They’re an unlikely pairing, Raf (Nicholas Khan) and Mansha (Kammy Darweish): one dresses his tall and lithe figure in sharp tailoring paired with leather tasseled loafers, the other is short and stout and wears corduroy trousers and cosy cardigans.
But they’ve been best friends for years, both part of the generation of middle-aged Asian men who came to England in their teens and spent the majority of their lives here. Now they’re employer and employee – Raf owns King’s Cars, the Middlesbrough based minicab firm that is managed by Mansha.
In Ishy Din’s engaging new play, capably directed by Pooja Ghai, both men started out in the manufacturing industry of pre-Thatcher Britain. It’s now 2013: their industry is obsolete, Thatcher is dead, and while Raf has seemingly done well for himself with his business, Mansha’s transition from the factories to the phones serves as a constant reminder of a wasted life. He is determined to do better.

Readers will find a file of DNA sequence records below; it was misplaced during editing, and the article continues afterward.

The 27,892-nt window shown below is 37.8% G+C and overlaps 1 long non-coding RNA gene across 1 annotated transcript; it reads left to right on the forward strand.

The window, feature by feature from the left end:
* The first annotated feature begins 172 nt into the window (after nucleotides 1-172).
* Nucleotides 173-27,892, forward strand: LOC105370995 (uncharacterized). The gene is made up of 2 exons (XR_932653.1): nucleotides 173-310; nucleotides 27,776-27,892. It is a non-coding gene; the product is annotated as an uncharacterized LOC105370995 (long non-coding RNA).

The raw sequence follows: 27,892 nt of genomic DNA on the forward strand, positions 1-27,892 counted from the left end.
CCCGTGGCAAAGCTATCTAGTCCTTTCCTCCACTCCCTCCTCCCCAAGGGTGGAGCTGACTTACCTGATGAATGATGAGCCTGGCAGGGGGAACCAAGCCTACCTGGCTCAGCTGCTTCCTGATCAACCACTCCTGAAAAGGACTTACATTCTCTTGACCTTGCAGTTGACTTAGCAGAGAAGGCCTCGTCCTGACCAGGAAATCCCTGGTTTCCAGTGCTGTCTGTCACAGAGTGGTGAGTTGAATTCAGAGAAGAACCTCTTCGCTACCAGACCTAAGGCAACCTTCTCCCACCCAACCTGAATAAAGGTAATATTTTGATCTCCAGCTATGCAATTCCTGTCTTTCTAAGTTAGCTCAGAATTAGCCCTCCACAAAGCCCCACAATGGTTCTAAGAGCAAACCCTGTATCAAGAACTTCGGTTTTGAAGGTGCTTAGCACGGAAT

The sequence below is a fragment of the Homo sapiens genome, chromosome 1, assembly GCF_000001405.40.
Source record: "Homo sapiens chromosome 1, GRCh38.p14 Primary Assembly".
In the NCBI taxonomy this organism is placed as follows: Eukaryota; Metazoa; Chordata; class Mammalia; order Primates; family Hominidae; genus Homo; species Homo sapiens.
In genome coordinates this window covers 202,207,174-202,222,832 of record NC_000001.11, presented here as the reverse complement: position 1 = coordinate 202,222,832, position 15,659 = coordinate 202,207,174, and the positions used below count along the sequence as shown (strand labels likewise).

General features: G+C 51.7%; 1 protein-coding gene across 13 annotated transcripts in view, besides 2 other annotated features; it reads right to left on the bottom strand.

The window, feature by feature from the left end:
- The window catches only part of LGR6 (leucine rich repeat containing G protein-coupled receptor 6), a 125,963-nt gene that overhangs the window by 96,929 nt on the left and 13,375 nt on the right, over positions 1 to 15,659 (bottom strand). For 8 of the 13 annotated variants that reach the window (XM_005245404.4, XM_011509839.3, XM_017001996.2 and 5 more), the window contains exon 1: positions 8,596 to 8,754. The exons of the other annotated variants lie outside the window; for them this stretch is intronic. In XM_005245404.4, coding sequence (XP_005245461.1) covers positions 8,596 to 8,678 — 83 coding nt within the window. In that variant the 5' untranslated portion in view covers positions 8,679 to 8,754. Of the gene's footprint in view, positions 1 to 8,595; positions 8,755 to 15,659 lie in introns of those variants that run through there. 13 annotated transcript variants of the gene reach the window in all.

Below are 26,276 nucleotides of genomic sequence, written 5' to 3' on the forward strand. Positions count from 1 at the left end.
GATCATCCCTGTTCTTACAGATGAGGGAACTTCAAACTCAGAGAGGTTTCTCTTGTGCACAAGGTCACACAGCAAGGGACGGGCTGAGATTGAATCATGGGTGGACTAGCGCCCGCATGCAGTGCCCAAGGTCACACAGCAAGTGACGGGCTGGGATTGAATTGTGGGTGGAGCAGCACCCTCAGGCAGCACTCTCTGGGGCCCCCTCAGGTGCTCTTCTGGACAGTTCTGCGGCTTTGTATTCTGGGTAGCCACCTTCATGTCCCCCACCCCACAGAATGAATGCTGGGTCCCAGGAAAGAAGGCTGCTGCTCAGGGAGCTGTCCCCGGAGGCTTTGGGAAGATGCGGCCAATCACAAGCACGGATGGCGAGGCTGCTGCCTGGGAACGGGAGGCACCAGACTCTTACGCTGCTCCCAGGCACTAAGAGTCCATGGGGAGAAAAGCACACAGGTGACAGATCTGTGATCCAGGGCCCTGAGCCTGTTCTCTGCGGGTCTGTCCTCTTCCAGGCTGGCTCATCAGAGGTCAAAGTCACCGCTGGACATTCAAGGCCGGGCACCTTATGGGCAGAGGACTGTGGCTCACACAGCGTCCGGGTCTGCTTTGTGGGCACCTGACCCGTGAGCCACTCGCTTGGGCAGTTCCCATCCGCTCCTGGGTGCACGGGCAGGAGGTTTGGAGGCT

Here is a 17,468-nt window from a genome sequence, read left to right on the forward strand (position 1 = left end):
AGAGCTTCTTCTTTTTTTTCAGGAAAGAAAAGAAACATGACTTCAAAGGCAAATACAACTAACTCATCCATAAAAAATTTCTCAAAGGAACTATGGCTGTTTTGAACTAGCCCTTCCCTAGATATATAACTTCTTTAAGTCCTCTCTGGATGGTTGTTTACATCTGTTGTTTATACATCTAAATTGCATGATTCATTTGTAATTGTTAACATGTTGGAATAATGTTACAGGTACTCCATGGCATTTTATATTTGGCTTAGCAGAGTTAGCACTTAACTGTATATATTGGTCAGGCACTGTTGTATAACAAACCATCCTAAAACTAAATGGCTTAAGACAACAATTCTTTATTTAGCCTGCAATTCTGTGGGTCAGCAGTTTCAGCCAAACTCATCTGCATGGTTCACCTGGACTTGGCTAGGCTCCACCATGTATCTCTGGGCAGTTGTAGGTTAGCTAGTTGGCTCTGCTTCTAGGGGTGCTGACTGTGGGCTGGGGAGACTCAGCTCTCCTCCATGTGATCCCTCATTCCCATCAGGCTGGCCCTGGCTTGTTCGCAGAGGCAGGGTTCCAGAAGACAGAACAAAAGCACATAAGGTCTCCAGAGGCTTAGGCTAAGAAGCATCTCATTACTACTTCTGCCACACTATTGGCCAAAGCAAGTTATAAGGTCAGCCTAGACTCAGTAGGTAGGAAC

Under the fluorescent strip lighting of designer Rosa Maggiora’s teeny-tiny cab office, the two men strike up a deal that, on the face of it, seems mutually beneficial.
Ishy Din’s writing lays the foundations for a solid set of performances from the six-strong ensemble. There’s a barnstorming turn from Rina Fatania, whose Sameena,a foul-mouthed ex-convict who’s fresh out of prison, is both fierce and fearsome. Her comic delivery is impeccable. It takes great skill as an actor to move from light to dark within a single performance, but Fatania has this in abundance.